Clarence E. Pickett

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Clarence E. Pickett (1884-1965)

"Educated at Penn College, Iowa, Hartford Theological Seminary, and Harvard, he served as a Quaker minister in Toronto and Oskaloosa, as national secretary of Young Friends' activities, and as professor of biblical literature at Earlham College. From 1929 until partial retirement in 1950, he was executive secretary of the American Friends Service Committee.

"This small, religiously motivated organization had an annual budget of $55,000 in 1929. Under his leadership and that of his successors, its budget has grown to more than $5,000,000. Despite his and their conscientious abhorrence of corporate bigness, its program is now worldwide. AFSC provided the principal channel-though by no means the only one-whereby Clarence Pickett sought to achieve the Kingdom of God on earth. His means were varied. Even when exceedingly practical, they were never mundane. Mediation of labor-management disputes, subsistence housing and cooperative farming for miners, economic assistance to Negro slum-dwellers and war-displaced Japanese-Americans, more humane police practices in Philadelphia, and relief for Jewish, Arab, and other refugees were just a few of his good works. But he also gave steadily increasing priority to removal of the causes of man's suffering. His only enemies were human hatred and misunderstanding, willingness to wage war, hesitancy to wage peace, inadequate structures for resolving differences among nations...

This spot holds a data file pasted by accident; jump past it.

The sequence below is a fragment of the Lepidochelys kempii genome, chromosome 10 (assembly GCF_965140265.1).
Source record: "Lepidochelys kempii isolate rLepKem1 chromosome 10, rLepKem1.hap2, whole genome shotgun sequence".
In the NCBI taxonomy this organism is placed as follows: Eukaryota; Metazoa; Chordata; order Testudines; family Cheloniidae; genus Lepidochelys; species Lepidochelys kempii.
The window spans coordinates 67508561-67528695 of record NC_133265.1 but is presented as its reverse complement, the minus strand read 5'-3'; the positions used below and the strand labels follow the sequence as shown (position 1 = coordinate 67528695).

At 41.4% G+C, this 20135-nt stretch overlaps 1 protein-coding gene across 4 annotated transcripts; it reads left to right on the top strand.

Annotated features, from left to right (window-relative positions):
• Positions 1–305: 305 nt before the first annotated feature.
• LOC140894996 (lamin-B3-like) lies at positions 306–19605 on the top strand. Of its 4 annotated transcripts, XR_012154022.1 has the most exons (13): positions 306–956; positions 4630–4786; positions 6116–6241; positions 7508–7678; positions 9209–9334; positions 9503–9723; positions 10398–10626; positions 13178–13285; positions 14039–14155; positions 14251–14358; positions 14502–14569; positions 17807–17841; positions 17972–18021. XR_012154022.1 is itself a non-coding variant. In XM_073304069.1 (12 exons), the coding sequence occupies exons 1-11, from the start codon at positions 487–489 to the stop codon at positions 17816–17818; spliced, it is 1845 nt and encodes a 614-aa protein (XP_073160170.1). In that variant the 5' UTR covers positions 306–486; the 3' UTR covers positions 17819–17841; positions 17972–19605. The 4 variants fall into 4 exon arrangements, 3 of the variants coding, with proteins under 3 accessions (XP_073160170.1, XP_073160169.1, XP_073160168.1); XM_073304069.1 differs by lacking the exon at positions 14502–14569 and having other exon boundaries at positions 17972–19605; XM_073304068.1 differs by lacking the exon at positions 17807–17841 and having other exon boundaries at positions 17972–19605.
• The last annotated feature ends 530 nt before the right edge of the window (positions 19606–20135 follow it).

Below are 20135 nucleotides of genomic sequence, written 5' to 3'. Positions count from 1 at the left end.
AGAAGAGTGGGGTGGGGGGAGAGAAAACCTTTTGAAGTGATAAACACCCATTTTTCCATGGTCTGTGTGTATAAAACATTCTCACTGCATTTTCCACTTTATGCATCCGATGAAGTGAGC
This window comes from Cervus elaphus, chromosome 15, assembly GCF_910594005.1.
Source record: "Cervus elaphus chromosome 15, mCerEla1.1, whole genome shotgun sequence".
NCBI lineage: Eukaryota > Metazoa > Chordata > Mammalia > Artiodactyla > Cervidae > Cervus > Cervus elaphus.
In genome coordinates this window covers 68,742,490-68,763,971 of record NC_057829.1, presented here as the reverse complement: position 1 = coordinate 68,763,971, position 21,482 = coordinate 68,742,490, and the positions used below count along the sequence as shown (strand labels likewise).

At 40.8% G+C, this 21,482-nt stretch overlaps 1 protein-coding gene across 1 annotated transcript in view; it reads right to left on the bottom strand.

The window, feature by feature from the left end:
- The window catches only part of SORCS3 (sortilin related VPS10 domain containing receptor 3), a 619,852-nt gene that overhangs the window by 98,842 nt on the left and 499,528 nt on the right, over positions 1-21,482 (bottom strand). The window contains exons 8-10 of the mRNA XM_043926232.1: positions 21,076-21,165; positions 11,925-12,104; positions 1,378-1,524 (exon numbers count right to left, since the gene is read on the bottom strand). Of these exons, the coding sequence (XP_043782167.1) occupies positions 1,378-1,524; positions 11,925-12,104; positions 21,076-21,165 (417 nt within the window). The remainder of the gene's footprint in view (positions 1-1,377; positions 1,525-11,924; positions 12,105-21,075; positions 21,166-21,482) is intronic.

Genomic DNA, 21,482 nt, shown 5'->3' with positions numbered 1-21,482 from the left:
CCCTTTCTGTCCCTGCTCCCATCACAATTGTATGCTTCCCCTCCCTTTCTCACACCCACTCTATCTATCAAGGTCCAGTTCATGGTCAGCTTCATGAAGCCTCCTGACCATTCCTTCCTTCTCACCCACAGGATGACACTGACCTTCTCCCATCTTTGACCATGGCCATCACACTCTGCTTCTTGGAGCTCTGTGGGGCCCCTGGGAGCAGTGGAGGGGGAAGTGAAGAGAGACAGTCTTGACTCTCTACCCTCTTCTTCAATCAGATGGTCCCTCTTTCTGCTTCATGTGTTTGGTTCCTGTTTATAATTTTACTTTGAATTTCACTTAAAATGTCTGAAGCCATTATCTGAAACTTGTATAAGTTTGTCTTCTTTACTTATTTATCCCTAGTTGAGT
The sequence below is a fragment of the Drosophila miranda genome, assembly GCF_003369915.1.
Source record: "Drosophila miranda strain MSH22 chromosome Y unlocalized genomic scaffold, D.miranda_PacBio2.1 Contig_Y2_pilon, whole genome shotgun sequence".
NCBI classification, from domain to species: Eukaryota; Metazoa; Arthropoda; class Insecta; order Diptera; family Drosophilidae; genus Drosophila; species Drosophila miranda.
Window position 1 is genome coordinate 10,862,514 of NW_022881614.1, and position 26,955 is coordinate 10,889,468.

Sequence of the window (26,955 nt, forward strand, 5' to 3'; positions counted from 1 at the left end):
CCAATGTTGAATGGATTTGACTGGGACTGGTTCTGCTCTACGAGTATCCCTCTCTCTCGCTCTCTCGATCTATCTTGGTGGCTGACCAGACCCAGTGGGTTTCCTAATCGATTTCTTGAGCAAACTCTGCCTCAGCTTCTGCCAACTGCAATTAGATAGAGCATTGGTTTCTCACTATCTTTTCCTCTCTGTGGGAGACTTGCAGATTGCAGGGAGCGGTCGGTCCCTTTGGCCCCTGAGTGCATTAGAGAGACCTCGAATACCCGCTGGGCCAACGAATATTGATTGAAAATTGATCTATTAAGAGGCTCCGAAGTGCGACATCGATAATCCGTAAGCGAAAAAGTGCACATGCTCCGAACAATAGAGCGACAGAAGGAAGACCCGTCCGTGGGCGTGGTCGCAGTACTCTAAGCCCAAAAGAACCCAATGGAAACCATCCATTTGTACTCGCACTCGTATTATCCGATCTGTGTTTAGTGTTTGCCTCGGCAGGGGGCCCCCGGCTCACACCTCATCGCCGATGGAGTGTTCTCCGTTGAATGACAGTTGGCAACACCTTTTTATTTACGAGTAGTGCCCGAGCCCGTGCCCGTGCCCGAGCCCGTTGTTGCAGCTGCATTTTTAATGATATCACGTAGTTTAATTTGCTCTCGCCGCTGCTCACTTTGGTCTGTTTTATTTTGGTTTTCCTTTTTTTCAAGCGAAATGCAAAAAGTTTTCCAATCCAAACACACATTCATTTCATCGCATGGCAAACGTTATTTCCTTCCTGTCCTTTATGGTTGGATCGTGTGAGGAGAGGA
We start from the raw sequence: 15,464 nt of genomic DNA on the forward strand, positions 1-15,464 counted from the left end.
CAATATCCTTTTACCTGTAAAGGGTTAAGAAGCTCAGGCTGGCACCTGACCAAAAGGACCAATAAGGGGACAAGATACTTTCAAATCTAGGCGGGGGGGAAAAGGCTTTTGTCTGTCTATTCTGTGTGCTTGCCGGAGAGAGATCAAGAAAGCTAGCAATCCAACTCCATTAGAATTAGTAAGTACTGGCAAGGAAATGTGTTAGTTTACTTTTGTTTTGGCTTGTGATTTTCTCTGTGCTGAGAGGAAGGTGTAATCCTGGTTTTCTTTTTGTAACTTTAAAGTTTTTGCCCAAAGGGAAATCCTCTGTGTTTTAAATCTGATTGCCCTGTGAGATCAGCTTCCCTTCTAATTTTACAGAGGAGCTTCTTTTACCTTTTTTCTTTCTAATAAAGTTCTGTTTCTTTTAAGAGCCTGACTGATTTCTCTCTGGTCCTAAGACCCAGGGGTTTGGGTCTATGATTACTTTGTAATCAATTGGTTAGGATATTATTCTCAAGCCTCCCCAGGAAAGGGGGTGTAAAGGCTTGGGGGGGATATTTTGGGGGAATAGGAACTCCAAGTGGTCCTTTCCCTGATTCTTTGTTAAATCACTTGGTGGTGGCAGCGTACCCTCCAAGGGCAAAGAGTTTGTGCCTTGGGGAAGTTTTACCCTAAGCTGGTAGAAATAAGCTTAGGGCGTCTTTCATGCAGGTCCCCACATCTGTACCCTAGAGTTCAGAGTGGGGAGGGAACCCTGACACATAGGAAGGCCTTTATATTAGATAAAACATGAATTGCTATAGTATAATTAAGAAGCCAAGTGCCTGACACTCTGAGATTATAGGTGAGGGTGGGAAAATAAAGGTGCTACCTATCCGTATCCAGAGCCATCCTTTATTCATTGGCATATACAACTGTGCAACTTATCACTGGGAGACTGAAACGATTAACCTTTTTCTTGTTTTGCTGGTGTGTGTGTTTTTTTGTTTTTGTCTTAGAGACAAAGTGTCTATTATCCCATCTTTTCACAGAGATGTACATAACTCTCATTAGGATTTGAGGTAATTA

"His later years left him freer to pursue fundamental goals. Strengthening the United Nations was a cherished aspiration. To this end he developed the Quaker Program at the U.N. A prominent Moslem diplomat told the General Assembly of Clarence's major role in creating the first U.N. Meditation Room, and of its practical benefit to Moslem members who had previously resorted to telephone booths for repeating their prayers.

"Always alert to reducing East-West tensions, he and AFSC decided to create a special emergency fund for shipment of urgently needed streptomycin to the Soviet Union. He viewed disarmament as fundamental to reduction of tensions leading to war. He was co-chairman of the Committee for a Sane Nuclear Policy." [1]

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